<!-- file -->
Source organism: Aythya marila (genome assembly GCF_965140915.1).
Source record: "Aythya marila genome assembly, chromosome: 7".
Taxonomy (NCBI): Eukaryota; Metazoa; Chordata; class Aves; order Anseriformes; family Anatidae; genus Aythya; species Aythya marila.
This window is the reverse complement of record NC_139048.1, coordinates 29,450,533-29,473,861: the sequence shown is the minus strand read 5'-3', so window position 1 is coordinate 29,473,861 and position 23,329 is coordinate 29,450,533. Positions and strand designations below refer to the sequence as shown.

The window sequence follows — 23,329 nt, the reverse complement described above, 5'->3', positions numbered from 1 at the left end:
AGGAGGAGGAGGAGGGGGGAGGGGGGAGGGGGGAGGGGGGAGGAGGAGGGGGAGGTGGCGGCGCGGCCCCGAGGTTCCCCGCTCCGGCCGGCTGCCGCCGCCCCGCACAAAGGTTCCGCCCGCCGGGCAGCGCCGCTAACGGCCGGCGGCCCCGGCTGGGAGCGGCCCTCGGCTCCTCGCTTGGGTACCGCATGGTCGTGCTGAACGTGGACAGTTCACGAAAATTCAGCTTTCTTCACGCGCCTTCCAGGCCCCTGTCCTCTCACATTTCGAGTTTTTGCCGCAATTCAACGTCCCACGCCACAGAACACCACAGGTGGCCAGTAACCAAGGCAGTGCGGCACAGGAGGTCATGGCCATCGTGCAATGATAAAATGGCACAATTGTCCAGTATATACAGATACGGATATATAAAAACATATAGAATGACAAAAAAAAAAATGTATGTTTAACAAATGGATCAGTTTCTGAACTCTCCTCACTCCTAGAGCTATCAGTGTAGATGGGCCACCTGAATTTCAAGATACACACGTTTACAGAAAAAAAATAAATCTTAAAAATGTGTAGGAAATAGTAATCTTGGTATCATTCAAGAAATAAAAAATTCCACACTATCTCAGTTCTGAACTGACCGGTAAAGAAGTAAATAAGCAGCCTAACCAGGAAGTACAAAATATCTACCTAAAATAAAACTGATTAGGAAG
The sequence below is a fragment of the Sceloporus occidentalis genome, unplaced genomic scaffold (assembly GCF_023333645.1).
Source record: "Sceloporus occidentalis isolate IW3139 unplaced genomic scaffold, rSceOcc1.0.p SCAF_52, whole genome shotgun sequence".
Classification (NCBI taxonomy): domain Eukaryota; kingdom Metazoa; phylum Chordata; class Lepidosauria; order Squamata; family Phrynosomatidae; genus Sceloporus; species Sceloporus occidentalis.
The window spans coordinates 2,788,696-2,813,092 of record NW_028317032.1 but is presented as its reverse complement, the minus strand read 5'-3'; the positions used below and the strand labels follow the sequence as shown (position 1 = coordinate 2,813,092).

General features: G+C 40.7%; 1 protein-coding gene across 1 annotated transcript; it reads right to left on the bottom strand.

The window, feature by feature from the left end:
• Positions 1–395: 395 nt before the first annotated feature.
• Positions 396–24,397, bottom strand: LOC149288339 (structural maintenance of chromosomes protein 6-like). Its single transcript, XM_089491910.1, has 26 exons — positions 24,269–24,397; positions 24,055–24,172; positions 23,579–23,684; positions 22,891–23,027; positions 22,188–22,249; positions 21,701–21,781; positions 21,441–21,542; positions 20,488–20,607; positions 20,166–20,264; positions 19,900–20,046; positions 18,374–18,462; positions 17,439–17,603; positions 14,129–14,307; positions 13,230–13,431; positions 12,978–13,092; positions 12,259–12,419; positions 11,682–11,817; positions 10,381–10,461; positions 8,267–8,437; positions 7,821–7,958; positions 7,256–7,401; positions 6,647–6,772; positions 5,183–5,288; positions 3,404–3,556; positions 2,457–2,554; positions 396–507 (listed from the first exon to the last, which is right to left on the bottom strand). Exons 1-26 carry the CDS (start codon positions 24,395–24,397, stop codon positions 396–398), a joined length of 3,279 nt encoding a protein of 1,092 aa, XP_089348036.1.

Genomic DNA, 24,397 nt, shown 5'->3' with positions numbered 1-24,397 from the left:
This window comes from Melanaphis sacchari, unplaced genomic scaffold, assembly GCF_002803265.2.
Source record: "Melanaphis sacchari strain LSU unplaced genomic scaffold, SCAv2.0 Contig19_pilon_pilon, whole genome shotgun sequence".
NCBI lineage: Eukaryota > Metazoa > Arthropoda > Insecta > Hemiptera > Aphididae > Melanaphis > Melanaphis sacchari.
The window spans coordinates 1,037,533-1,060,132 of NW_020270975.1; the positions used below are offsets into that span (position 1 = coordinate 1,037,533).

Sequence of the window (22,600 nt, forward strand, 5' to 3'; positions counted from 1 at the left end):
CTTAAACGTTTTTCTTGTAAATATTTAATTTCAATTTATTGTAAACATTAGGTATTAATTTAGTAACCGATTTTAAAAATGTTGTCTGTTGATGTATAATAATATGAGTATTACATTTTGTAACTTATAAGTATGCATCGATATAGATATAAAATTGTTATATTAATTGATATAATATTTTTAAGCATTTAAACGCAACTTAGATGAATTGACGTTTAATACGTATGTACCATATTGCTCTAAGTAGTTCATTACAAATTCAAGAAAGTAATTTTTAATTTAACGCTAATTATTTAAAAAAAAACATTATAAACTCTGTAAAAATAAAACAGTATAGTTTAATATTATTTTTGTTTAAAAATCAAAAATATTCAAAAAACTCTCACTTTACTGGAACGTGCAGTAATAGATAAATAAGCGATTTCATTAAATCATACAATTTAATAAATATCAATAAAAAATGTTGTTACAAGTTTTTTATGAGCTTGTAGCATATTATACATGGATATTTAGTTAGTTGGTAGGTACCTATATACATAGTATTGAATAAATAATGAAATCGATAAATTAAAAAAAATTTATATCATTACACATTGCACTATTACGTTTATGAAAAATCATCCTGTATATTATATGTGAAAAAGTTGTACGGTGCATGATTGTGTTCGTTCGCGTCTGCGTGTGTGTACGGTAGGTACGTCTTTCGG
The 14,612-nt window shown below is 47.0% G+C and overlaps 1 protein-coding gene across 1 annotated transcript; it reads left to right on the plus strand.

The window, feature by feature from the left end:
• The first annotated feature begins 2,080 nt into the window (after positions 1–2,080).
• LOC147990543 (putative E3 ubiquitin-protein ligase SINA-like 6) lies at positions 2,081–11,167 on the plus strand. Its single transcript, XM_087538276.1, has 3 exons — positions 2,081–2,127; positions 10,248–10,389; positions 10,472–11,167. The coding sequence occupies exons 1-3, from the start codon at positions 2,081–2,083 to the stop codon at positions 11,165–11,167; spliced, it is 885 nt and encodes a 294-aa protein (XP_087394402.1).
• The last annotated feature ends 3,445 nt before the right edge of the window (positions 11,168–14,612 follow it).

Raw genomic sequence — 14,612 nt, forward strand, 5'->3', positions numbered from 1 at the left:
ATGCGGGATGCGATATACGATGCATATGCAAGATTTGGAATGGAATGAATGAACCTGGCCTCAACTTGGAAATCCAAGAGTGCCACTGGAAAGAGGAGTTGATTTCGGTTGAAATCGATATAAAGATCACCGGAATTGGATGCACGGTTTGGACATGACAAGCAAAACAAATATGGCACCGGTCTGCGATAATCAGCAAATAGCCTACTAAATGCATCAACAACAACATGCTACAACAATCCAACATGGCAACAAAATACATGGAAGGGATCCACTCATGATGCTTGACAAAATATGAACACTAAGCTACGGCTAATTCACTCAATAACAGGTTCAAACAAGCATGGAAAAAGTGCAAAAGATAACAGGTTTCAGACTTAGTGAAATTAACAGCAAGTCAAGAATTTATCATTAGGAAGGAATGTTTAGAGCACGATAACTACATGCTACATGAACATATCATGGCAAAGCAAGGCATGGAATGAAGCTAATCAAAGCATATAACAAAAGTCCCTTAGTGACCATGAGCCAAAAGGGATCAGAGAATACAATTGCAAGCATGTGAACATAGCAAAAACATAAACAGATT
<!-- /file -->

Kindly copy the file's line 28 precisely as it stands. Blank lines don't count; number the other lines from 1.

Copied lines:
ATGCGGGATGCGATATACGATGCATATGCAAGATTTGGAATGGAATGAATGAACCTGGCCTCAACTTGGAAATCCAAGAGTGCCACTGGAAAGAGGAGTTGATTTCGGTTGAAATCGATATAAAGATCACCGGAATTGGATGCACGGTTTGGACATGACAAGCAAAACAAATATGGCACCGGTCTGCGATAATCAGCAAATAGCCTACTAAATGCATCAACAACAACATGCTACAACAATCCAACATGGCAACAAAATACATGGAAGGGATCCACTCATGATGCTTGACAAAATATGAACACTAAGCTACGGCTAATTCACTCAATAACAGGTTCAAACAAGCATGGAAAAAGTGCAAAAGATAACAGGTTTCAGACTTAGTGAAATTAACAGCAAGTCAAGAATTTATCATTAGGAAGGAATGTTTAGAGCACGATAACTACATGCTACATGAACATATCATGGCAAAGCAAGGCATGGAATGAAGCTAATCAAAGCATATAACAAAAGTCCCTTAGTGACCATGAGCCAAAAGGGATCAGAGAATACAATTGCAAGCATGTGAACATAGCAAAAACATAAACAGATT